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Discussion in 'Basses [BG]' started by Fishbrain, Jan 23, 2001.
can't u just do the same as on a four just up a couple of octaves?
Yes, but the low B lets you go lower. A high C string lets you play some interesting chordal stuff. It's not for everyone, but it's good they exist. After all, we're all different, no?
To answer that: NO
Now.. Why limit yourself to be playing just 4 strings??
I once believed that 4 strings was a bass, now I think that a 4 String bass is a toy. (Hey JT, come here and back me up)
When I did the switch to 6 Strings, a whole new world of ideas opened in front of me... Thats why I play 6 string basses.. (except for my 5 String fretless)
Two handed tapping is easier on a 6 Stringer.. since you dont need to shift too much in the neck as in the 4 Stringer (Look at Dwayne Pate in "The Art Of tapping" video" he is a master on 4 strings, but I know he could do mounstrous things on a 6 stringer or even a STICK")
I think its lame to think "A bass is a 4 String instrument, the guys/gals who play more than that are Guitar Player wannabes"
i see your point.
*BEEP BEEP BEEEP*message to brain *very rare*
could you do a couple of chords in a song on stage as a party trick type thing on a six string or r the strings to thick?
In fact, if you hear Steve Harris in some of Iron Maiden Songs... He plays the tipical Root-5th-8th triad chords and it sounds good..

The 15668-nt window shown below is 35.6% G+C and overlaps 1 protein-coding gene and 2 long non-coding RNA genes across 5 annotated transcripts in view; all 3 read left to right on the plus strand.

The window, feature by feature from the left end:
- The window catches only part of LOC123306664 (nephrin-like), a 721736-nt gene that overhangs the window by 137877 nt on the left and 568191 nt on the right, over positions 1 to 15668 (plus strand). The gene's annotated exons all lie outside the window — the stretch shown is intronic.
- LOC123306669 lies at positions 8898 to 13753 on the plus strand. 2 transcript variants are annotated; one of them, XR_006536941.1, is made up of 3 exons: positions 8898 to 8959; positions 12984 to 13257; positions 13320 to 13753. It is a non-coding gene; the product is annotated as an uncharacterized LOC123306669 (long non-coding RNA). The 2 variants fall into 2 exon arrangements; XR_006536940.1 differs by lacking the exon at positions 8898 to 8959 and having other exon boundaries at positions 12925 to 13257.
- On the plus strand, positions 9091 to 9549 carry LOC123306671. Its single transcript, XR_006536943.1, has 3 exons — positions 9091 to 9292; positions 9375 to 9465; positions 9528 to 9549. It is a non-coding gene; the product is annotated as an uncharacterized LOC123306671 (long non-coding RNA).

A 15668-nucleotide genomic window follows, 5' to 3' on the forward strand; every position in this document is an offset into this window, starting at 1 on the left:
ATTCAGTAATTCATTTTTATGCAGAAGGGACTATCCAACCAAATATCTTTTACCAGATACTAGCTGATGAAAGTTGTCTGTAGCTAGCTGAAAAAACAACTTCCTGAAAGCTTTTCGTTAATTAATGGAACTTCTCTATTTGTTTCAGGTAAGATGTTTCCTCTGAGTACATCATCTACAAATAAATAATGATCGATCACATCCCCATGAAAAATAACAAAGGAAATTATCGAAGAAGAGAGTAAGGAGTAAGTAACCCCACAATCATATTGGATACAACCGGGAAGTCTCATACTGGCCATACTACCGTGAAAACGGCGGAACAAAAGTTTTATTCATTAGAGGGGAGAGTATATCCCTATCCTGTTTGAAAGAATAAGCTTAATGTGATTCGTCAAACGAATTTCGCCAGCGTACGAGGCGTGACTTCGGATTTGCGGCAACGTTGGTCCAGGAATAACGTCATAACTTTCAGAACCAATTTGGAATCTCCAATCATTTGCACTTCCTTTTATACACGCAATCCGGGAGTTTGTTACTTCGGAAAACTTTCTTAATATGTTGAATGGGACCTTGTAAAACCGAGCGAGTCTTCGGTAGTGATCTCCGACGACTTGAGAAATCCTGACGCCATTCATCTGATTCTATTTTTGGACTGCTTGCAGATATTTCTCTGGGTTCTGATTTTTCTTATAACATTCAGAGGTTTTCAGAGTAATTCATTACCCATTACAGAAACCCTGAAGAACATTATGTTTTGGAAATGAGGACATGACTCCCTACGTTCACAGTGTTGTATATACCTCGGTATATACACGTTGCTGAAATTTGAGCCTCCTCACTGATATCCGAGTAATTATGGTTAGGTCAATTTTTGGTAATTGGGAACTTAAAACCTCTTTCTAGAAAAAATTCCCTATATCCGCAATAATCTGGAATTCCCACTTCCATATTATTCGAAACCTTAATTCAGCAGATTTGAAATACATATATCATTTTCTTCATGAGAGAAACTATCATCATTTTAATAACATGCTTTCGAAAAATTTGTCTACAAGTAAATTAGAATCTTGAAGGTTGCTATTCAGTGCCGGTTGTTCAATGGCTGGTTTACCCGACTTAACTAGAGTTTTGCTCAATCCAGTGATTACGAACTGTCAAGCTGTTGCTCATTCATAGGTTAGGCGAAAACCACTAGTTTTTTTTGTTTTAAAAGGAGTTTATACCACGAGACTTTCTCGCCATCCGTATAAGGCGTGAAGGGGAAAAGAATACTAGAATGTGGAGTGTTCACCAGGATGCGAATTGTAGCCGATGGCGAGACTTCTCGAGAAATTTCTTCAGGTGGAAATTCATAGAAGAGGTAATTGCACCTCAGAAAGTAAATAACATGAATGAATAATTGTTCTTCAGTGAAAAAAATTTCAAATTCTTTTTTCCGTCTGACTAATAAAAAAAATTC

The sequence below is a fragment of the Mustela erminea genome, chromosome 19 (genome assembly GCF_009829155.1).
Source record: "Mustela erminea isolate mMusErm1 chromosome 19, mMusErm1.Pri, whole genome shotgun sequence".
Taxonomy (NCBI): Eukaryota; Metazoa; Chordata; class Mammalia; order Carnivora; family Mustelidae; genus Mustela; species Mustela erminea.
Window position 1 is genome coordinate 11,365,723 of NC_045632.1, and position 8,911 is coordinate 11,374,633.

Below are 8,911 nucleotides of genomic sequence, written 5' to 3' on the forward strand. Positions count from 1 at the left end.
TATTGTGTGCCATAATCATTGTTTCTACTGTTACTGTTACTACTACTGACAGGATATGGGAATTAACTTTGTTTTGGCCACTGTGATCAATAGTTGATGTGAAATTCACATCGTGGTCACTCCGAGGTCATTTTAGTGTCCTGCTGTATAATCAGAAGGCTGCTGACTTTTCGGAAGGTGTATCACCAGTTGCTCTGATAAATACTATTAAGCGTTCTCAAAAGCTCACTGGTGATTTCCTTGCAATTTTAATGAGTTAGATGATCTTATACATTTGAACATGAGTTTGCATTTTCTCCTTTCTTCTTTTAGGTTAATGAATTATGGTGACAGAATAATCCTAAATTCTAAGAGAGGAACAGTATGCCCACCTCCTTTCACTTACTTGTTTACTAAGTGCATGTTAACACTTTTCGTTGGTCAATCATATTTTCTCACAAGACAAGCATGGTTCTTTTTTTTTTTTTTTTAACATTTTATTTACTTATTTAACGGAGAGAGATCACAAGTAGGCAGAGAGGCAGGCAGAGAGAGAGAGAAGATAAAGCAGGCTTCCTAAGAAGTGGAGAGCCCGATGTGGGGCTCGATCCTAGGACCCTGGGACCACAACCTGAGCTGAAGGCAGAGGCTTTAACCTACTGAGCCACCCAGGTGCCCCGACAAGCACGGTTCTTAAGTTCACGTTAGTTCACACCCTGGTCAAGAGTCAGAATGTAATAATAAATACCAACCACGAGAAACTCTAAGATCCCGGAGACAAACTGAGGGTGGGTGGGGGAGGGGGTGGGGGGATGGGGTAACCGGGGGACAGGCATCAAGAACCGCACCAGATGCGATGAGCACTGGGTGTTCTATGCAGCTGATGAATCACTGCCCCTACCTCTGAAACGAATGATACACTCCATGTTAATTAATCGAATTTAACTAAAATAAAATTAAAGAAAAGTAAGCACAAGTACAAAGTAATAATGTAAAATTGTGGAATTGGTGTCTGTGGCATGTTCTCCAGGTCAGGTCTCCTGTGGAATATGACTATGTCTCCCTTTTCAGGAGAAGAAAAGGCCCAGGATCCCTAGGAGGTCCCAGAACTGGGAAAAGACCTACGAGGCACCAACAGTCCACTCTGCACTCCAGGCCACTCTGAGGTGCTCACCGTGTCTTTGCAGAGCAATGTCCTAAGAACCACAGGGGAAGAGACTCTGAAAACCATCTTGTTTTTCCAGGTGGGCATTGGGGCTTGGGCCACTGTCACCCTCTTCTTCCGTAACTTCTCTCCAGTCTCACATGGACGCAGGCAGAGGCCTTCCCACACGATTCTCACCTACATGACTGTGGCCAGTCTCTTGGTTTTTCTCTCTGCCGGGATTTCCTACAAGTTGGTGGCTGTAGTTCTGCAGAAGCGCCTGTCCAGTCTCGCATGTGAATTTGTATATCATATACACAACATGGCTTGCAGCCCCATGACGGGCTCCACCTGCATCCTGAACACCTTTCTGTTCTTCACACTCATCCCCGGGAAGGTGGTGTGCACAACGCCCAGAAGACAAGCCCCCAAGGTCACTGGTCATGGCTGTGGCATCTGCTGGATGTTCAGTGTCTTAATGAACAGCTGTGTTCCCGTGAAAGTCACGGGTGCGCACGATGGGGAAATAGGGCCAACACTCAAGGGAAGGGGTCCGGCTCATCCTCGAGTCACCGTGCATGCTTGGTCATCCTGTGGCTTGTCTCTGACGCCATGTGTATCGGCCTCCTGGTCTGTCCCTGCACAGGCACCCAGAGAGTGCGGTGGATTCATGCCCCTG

And in the 6 and 7 String basses,, chords sound almost guitar-like so you can really depend on it..
I use chords a fair amount in church music and oldies music.
Matter of fact, in the oldies band, we only have 1 guitarist, and on some songs I comp while he is doing a solo.
Another point of extended range basses is the fact that you can do 2 and 3 octave runs without having to shift your position.
And another is the ability to play keys in different positions. On a 4 string, if a song is in E, I can only play the low E with an open string. I only use open strings for effect, and I don't really like them. But on a 5 or 6 string, I can play those songs at the 5th fret, and only use the open E when I want to.
Plus, notes sound different played up high on a thicker string than they do lower on a thinner string.
So, I can play an F at the first fret on the E string, or I can play it at the 6th fret on the B string, and it is much fatter sounding. Same note, same pitch, different tone.
I still play my 4 stringers as well, but I couldn't live without the 5 and 6.
But..but...but....JACO ONLY HAD 4 STRINGS!!!!
[Edited by hunter585 on 01-23-2001 at 05:34 PM]
I play 95% on 4 strings. I played 5 & 6 string basses for a while but have returned to the 4 for the most part. I sold my six and haven't regretted it at all, I just never got into playing it. I still have one 5string ,an '85 model PV Dyna 5, and use it once or twice a month usually for recording sessions, when I want to play a low note or to have a 'modern' bass tone. If I was doing more rock stuff I might use it more, but for the little jazz gigs and small rooms I play in the low notes don't translate well to my ear plus my Polytones don't like those low notes and I'm too lazy to take out the big stuff..
*** Searching the skies for JT ***
Prepare to have a giant, doublenecked 7 string bass dropped on your house...listen to those extended range strings resonate as it crashes thru your roof and lands on the cat....
Just joking No cruelty to animals lectures, please. I love my cats.
I can barely remember life as it was before low B. I do remember thoughts of "Damn, wish I could dump a low C in here without re-tuning for one tune....". And ya gotta love the sound of that open B with a nice crisp boom.
Holy Cow! It's the Turner Bomb! Duck before the double chords hits!
Jeepers. Here we go again. However, I'll share a few thoughts, even though I don't like to get into these 4 vs. 5 vs. 6 vs. 7 etc. threads.